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Emotion

Emotion and Culture

Expression of Emotion

Happiness

Some aspects of emotion are universal to all cultures, while other aspects differ across cultures.

Similarities Among Cultures

Ekman and his colleagues have found that people in different cultures can identify the six basic emotions: happiness, sadness, anger, fear, surprise, and disgust. The physiological indicators of emotion are similar in people from different cultures.

Differences Among Cultures

Although many emotions and expressions of emotions are universal, some differences exist among cultures:

  • Categories of emotions: People in different cultures categorize emotions differently. Some languages have labels for emotions that are not labeled in other languages.

Example: Tahitians do not have a word for sadness. Germans have a word, schadenfreude, indicating joy at someone else’s misfortune, that has no equivalent in English.

  • Prioritization of emotions: Different cultures consider different emotions to be primary.

Example: Shame is considered a key emotion in some non-Western cultures, but it is less likely to be considered a primary emotion in many Western cultures.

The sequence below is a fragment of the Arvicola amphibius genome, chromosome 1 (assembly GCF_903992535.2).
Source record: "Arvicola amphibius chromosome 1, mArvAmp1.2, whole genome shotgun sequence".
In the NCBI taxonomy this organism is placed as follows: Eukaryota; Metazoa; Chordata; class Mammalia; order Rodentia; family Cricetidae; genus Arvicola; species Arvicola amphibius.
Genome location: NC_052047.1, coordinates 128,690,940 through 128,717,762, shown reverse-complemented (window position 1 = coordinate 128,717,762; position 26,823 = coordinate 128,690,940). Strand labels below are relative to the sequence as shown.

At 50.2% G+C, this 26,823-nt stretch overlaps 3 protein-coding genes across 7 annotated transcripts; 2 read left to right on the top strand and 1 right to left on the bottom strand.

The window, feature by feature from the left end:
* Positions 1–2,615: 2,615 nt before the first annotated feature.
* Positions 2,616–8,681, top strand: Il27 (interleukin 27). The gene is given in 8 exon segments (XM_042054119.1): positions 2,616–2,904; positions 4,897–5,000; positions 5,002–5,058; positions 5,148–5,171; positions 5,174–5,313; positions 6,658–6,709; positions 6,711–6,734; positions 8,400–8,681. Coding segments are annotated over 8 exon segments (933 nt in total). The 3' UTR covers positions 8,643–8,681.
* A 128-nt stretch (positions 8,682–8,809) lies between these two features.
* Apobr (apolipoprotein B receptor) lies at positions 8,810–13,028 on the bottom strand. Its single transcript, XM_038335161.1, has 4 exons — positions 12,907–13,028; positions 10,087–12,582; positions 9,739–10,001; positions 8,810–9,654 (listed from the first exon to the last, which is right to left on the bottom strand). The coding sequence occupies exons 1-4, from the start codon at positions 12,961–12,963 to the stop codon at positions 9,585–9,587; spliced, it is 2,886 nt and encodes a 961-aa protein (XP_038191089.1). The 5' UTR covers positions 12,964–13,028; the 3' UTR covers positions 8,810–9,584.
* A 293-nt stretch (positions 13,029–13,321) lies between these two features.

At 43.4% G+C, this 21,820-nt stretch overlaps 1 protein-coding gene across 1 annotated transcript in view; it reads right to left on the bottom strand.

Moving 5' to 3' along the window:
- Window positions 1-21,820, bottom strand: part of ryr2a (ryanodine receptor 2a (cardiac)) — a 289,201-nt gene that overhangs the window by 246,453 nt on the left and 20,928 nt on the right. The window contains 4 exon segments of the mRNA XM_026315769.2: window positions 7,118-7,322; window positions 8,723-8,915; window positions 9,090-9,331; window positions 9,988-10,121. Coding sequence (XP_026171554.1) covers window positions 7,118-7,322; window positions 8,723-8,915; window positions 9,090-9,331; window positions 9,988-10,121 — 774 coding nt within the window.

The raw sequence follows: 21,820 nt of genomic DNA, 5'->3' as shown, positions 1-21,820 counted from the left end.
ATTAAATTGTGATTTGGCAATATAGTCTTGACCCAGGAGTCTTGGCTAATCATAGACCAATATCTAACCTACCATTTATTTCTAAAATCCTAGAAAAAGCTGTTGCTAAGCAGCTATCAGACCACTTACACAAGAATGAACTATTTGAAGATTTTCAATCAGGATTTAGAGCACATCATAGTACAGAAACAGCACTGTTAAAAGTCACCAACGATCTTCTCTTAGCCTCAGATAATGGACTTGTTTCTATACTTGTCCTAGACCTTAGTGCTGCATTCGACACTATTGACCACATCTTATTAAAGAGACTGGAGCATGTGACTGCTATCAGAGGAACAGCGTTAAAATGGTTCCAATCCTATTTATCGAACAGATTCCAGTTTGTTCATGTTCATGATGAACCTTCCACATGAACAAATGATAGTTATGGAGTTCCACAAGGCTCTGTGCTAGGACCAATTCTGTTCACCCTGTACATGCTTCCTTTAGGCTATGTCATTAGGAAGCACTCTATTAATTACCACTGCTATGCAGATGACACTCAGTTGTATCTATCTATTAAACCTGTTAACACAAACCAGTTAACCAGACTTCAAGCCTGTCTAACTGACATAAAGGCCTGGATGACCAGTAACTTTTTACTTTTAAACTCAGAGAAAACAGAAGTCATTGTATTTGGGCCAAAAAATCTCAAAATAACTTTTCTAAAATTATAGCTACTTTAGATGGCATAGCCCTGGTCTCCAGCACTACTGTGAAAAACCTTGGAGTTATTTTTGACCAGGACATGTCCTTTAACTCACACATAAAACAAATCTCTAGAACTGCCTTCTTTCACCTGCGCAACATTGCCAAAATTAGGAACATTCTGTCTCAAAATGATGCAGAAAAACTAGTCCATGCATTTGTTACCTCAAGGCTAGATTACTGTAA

• Different emotions evoked: The same situation may evoke different emotions in different cultures.

Example: A pork chop served for dinner might evoke disgust in the majority of people in Saudi Arabia, while it’s likely to provoke happiness in many people in the United States.

  • Differences in nonverbal expressions: Nonverbal expressions of emotion differ across cultures, due partly to the fact that different cultures have different display rules. Display rules are norms that tell people whether, which, how, and when emotions should be displayed.

Example: In the United States, male friends usually do not embrace and kiss each other as a form of greeting. Such behavior would make most American men uncomfortable or even angry. In many European countries, however, acquaintances normally embrace and kiss each other on both cheeks, and avoiding this greeting would seem unfriendly.

  • Power of cultural norms: Cultural norms determine how and when to show emotions that are not actually felt. Acting out an emotion that is not felt is called emotion work.

Example: In some cultures, it is appropriate for people who attend a funeral to show extreme grief. In others, it is appropriate to appear stoic.

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